More than 70 Wigan schools affected as teachers stage fresh strikes in dispute over pay

More than 70 schools across Wigan borough are expected to be hit by teachers taking strike action today.

Many schools reopened yesterday after the half-term holiday, but lessons may come to a halt again due to the long-running dispute over pay.

Teachers will walk out across the north of England, with the majority of schools expected to either restrict access to some pupils or fully close, the National Education Union (NEU) has said.

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Teachers and supporters on the picket outside The Deanery High School earlier this monthTeachers and supporters on the picket outside The Deanery High School earlier this month
Teachers and supporters on the picket outside The Deanery High School earlier this month
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Wigan Council confirmed three schools will be closed to all pupils – Atherton St George’s and Beech Hill primary schools and Golborne St Thomas’ CE Junior and Infant School.

A further 48 primary schools, 16 high schools and four special schools will be partially closed.

Tens of thousands of teachers are expected to strike this week, with NEU members in the Midlands and eastern regions in England walking out on Wednesday, followed by strikes across Wales and the south of England on Thursday.

Kevin Courtney, joint general secretary of the NEU, told the PA news agency: “I think a majority of schools will be affected by the dispute. Some of them with full closures and many more with partial closures.

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“Some secondary schools will be completely closed, others will have particular year groups in and a similar pattern in lots of primary schools.”

Picket lines will be mounted outside schools in the North West and rallies will be held in Manchester, Leeds and Newcastle.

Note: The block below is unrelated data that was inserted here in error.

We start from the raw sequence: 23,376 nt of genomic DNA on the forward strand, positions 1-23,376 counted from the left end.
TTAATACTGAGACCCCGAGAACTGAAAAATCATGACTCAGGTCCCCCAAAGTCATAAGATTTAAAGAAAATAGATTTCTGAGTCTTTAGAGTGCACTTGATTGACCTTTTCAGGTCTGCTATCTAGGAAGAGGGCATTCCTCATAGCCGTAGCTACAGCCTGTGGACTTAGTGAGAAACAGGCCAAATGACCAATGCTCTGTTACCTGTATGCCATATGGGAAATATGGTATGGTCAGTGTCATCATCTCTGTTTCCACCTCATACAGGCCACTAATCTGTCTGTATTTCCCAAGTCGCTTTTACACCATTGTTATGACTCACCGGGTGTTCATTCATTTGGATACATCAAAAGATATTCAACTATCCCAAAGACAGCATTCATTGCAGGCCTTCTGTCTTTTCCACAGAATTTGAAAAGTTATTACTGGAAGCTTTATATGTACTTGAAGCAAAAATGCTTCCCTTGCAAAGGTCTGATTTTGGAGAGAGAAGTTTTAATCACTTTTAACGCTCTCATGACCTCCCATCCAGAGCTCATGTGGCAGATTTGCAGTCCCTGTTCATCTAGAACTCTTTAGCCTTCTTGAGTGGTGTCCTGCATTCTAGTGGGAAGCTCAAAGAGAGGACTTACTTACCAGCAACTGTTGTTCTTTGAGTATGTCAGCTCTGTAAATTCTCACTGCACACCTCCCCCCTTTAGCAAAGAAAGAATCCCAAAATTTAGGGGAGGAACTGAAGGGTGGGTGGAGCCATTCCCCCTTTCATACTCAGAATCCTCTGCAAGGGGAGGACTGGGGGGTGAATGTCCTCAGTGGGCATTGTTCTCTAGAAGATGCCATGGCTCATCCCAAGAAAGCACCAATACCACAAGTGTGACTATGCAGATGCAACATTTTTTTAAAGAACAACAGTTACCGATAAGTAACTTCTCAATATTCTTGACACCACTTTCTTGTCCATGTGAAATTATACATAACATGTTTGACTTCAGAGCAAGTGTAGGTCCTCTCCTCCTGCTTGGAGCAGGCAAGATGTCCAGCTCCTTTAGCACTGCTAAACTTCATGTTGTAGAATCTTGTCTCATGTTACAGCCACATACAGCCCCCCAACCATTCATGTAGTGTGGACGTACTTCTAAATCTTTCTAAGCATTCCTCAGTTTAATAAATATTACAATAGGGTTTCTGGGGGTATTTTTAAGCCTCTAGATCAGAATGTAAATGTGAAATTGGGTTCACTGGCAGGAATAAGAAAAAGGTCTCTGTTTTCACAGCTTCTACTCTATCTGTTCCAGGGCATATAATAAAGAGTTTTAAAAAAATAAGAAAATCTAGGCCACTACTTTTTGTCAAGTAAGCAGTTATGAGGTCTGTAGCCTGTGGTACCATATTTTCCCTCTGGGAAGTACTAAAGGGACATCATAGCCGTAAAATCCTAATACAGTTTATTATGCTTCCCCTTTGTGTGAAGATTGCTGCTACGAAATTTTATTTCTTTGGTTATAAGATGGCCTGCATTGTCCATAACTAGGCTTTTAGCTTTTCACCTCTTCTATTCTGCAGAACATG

Some parents will be forced to take leave from work or arrange alternative childcare as a result of the walkouts.

Mr Courtney said: “We really do sincerely apologise for the disruption to their children’s education on our strike days, and to the disruption to their working lives and home lives.

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“But we do believe we’re taking action with a moral purpose of trying to get the Government to invest in their children’s education.”

Last week, Education Secretary Gillian Keegan invited the teaching unions to “formal talks on pay, conditions and reform” on the condition that strike action this week was suspended.

The NEU called on Ms Keegan to drop pre-conditions to talks and instead make a “serious” offer on pay to avert national walkouts on March 15 and 16.

On February 1 – the first day of walkouts by NEU members – the majority of state schools in England were forced to shut their doors to some pupils.

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Department for Education data suggested 44.7 per cent of state schools in England were open but restricting attendance and 9.3 per cent were closed.

Only 17.4 per cent of secondary schools reported being fully open during the teacher strikes, compared with 52.1 per cent of primary schools.

Geoff Barton, general secretary of the Association of School and College Leaders, said the impact would be “largely similar” this week.

He added: “We are very disappointed that the Government has failed to find a solution to the dispute and has instead played political games.

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“It has presided over real-terms cuts to pay and the chronic under-funding of schools over the past decade. It is these factors which have led not only to industrial action but to a severe shortage of teachers, which damages educational provision every day.”